There are three components that nudge Freak Legion into Black Dog territory. The first is the body horror intrinsic in the fomori concept. The second is the human misery involved in their creation. The third, and by far the greatest, is the gleefully flippant attitude with which the book handles the other two factors. This might be billed as being for Mature Readers Only, but you only have to read the description of the Savage Genitalia mutation (it’s exactly like it sounds, only even worse if you combine it with other mutations as they suggest) to realise you are dealing with Immature Writers Only.

Now, of course it could be that the authors were playing up to the gruesome, purilely sexist, and gleefully violent tendencies they’d ascribed to Black Dog in the setting material – but then again, wasn’t Black Dog a parody of White Wolf themselves? There’s an extent to which it feels like this is a slippage of the mask of cultured sophistication that White Wolf like to adopt. In the cartoon nonsense of Freak Legion we see a dissolution of 1990s White Wolf’s pretences to high art and clever handling of serious issues to reveal the violence-happy edgelord dorks underneath. At its worst it yields insufferable nonsense like Savage Genitalia; at its best there’s a fresh, exciting edge to it which might not be especially intellectual, but certainly seems to offer more of a clue to White Wolf’s original popularity than any stab at high art.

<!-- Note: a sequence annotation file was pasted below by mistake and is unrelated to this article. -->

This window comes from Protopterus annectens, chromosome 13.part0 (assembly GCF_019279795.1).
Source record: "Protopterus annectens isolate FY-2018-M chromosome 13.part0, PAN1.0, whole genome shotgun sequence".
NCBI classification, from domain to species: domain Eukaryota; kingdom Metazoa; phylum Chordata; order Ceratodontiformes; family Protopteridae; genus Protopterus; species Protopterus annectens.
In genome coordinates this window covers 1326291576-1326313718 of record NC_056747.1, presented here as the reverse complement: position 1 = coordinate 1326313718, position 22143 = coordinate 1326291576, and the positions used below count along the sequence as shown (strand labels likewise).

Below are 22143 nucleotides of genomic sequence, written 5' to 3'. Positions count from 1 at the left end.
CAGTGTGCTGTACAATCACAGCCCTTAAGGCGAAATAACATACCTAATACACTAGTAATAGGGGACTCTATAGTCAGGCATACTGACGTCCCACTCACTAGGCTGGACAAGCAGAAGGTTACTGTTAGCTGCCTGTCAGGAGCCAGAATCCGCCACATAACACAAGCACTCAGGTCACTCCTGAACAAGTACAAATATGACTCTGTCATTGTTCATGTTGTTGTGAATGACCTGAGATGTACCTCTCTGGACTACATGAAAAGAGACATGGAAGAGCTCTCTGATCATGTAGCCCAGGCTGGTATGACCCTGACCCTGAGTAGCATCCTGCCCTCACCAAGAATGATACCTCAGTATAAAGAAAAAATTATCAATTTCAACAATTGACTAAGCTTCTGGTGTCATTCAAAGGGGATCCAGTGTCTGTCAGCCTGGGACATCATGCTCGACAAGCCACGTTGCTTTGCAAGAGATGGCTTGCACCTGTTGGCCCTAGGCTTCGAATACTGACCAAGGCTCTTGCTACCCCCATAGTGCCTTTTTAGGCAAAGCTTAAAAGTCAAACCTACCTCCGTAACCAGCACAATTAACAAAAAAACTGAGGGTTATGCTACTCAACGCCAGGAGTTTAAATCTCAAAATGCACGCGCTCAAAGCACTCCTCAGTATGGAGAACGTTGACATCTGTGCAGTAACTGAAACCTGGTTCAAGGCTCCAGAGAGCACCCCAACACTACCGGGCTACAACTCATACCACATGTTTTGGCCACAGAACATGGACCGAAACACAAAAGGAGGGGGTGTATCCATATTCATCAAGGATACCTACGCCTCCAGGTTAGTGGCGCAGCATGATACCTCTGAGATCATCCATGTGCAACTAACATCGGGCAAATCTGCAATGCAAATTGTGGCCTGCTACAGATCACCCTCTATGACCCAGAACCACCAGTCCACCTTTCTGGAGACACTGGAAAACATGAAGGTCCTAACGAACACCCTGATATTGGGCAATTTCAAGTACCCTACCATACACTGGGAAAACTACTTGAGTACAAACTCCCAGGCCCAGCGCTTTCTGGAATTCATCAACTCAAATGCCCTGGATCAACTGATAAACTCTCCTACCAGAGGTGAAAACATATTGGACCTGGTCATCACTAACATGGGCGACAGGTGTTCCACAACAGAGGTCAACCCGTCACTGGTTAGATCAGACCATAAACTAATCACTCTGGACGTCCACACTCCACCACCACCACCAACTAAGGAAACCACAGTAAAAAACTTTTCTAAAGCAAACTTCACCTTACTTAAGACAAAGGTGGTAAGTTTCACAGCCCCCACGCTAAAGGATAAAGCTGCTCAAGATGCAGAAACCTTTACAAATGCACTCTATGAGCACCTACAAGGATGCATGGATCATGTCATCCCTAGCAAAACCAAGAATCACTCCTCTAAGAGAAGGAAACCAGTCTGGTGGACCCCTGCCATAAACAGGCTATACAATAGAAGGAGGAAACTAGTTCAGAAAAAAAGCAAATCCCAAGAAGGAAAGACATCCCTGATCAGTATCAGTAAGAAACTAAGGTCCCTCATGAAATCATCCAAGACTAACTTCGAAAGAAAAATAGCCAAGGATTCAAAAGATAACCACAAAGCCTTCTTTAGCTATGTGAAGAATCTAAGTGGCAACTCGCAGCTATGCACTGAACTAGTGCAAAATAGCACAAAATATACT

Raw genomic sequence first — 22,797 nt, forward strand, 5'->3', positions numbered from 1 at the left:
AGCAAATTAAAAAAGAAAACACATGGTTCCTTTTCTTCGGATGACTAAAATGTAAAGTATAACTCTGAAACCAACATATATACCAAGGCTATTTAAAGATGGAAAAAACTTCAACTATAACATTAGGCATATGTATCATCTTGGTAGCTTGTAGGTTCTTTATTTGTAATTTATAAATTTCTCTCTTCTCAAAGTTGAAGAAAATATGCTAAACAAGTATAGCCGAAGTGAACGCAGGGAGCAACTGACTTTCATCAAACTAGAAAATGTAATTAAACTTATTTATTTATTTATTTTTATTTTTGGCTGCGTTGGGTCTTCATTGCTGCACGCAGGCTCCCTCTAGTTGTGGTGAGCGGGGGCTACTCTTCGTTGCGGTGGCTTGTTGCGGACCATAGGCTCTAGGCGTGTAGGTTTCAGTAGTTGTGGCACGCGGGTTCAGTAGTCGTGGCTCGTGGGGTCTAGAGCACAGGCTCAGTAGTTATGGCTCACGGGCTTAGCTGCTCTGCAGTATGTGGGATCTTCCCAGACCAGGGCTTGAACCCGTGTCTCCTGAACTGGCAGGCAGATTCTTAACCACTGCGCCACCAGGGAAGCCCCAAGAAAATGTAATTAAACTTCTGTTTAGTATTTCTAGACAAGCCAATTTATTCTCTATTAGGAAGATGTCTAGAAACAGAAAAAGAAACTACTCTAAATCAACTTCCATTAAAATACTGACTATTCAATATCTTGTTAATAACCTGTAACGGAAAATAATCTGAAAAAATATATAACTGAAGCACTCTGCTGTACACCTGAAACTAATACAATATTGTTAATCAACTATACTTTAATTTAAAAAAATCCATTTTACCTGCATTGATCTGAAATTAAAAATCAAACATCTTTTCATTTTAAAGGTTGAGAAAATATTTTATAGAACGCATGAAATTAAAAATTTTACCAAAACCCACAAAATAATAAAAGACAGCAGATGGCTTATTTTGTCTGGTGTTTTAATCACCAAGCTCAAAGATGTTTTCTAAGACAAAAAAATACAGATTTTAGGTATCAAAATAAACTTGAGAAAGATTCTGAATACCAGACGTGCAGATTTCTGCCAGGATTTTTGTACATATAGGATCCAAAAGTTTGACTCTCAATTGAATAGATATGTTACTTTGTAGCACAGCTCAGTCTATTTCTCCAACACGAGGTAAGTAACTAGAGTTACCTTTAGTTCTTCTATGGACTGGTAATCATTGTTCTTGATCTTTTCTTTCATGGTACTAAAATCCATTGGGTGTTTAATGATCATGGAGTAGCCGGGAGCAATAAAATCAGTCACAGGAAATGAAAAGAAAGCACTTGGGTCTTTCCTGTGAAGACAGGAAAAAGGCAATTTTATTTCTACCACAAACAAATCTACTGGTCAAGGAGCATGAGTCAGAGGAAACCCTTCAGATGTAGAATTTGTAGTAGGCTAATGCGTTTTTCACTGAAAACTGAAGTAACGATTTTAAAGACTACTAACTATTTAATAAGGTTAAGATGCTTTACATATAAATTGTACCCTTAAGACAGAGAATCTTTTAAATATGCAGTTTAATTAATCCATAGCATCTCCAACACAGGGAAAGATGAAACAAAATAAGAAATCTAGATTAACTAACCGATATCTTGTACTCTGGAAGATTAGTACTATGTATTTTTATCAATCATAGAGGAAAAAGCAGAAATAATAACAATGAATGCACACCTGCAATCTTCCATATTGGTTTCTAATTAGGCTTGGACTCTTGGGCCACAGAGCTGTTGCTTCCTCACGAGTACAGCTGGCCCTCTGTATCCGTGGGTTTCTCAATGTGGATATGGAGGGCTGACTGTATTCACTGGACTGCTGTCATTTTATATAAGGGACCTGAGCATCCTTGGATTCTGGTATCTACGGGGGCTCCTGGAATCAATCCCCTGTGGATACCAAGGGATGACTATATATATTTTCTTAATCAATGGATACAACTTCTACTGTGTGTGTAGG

Wuffle-Woofs Then and Now

In my Monday evening group we’ve started up our occasional Werewolf: the Apocalypse game again, so I thought the time had come for me to properly digest the tattered second-hand 1st Edition rulebook I picked up at the start of the game, as well as looking into the 20th Anniversary Edition of the game.

Following on from Vampire: the Masquerade, this was actually the last major World of Darkness game which Mark Rein*Hagen was the sole lead designer on. (He wasn’t a main designer on Mage at all, whilst on Wraith and Changeling he shared top credit with a team.) As such, on the one hand you have his various idiosyncracies as a writer coming here at full blast, but on the other hand it’s kind of impressive just how different a tone Werewolf hits compared to Vampire.